Description: Trees, to 20 m high. Leaves bipinnate, alternate; stipular spines to 2 cm; rachis 1-3 cm long, pulvinate; pinnae 2, 4-10 mm long, pubescent, with a solitary gland at the top on upperside; leafl ets 2, opposite, 1.5-3.5 × 0.5-1.5 cm, oblong-oblanceolate, inequilateral, base and apex obtuse. Flowers 5 mm across, creamy, heads arranged in axillary or terminal panicled spikes; peduncle to 2 cm. Calyx campanulate, pubescent, lobes 5. Petals 5, to 4 mm, connate in the middle, densely tomentose without. Stamens many, monadelphous; fi laments to 7 mm. Fruit a pod, 8 × 1 cm, circinate or falcate, moniliform, dehiscent; seeds orbicular; aril white.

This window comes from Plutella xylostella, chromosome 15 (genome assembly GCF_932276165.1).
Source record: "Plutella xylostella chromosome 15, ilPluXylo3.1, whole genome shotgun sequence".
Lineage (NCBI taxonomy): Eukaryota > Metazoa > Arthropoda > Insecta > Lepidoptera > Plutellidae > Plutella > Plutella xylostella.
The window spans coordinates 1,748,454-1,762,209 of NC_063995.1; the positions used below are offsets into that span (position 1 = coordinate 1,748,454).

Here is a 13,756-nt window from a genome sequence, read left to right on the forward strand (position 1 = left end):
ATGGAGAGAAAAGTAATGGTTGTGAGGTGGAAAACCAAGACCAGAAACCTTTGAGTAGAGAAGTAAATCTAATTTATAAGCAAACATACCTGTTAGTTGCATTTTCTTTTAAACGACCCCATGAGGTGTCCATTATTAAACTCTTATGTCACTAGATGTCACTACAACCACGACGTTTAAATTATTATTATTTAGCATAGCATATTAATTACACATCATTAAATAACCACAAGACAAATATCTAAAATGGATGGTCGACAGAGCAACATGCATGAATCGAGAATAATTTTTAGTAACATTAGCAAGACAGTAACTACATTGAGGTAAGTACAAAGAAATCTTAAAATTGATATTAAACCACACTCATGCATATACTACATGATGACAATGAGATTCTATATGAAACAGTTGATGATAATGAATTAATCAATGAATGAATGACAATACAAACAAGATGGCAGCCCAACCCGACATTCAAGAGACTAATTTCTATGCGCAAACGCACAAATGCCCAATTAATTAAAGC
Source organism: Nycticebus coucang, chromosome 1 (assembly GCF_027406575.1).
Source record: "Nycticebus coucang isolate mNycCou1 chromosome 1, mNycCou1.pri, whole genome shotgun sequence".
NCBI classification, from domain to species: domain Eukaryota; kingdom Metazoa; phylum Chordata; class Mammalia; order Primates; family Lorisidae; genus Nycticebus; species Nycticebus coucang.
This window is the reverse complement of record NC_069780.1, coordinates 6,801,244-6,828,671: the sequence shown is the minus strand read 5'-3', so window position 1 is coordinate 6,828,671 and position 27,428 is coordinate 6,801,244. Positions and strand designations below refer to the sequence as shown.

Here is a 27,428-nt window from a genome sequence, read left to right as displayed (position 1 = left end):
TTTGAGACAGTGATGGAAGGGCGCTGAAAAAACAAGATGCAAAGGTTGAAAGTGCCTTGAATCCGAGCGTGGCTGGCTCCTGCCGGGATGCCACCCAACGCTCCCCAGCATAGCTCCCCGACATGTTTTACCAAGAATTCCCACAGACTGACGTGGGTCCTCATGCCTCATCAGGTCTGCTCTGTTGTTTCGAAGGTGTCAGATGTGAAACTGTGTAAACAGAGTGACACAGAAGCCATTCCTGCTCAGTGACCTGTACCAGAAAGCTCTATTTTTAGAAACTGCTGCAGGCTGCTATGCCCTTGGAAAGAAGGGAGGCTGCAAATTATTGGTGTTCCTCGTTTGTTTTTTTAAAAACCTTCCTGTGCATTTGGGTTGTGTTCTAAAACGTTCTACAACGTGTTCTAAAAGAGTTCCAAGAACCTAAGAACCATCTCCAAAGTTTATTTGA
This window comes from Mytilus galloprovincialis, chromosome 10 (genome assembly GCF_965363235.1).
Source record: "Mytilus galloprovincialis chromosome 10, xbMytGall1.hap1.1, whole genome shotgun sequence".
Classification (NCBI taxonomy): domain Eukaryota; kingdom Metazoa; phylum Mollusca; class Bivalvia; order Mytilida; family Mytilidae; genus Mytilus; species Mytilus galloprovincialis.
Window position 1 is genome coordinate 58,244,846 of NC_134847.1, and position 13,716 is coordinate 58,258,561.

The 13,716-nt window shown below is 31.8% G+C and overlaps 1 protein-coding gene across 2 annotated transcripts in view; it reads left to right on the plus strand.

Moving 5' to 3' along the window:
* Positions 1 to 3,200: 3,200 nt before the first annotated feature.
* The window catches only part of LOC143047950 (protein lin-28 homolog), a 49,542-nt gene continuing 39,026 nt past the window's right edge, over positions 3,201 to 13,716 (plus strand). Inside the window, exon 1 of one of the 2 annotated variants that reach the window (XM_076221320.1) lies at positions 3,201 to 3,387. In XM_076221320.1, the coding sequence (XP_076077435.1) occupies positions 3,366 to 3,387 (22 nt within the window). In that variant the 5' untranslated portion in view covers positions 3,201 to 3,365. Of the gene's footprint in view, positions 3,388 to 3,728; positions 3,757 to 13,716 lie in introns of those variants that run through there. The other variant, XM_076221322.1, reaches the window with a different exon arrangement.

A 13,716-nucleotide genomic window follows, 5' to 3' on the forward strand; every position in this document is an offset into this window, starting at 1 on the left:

Madras thorn's facts
Did you know?
Monkeypod (Pithecellobium dulce) is potentially invasive of pastures in the tropics.
Madras thorn's Behavior & Ecology
An easily grown plant that can succeed in most soils, it prefers a well-drained soil in a sunny position. Can also succeed in heavy clay soils. The tree can grow on poor soils, on wastelands and even with its roots in brackish water. Established plants are drought tolerant. Tolerates a pH as high as 8.3.
Madras thorn's Relationship with Humans
Uses around globe: The wood is hard and is used for making boxes, crates and wagon wheels. The seed oil, after refining and bleaching, is used to make soap. The bark is employed as a fish poison. The gum exuding from the trunk is valuable as tannin. The plant is known to be abortifacient, anodyne, astringent and larvicidal and a folk remedy for convulsions, dysentery, dyspepsia, earache, leprosy, peptic ulcers, sores, toothache and venereal diseases.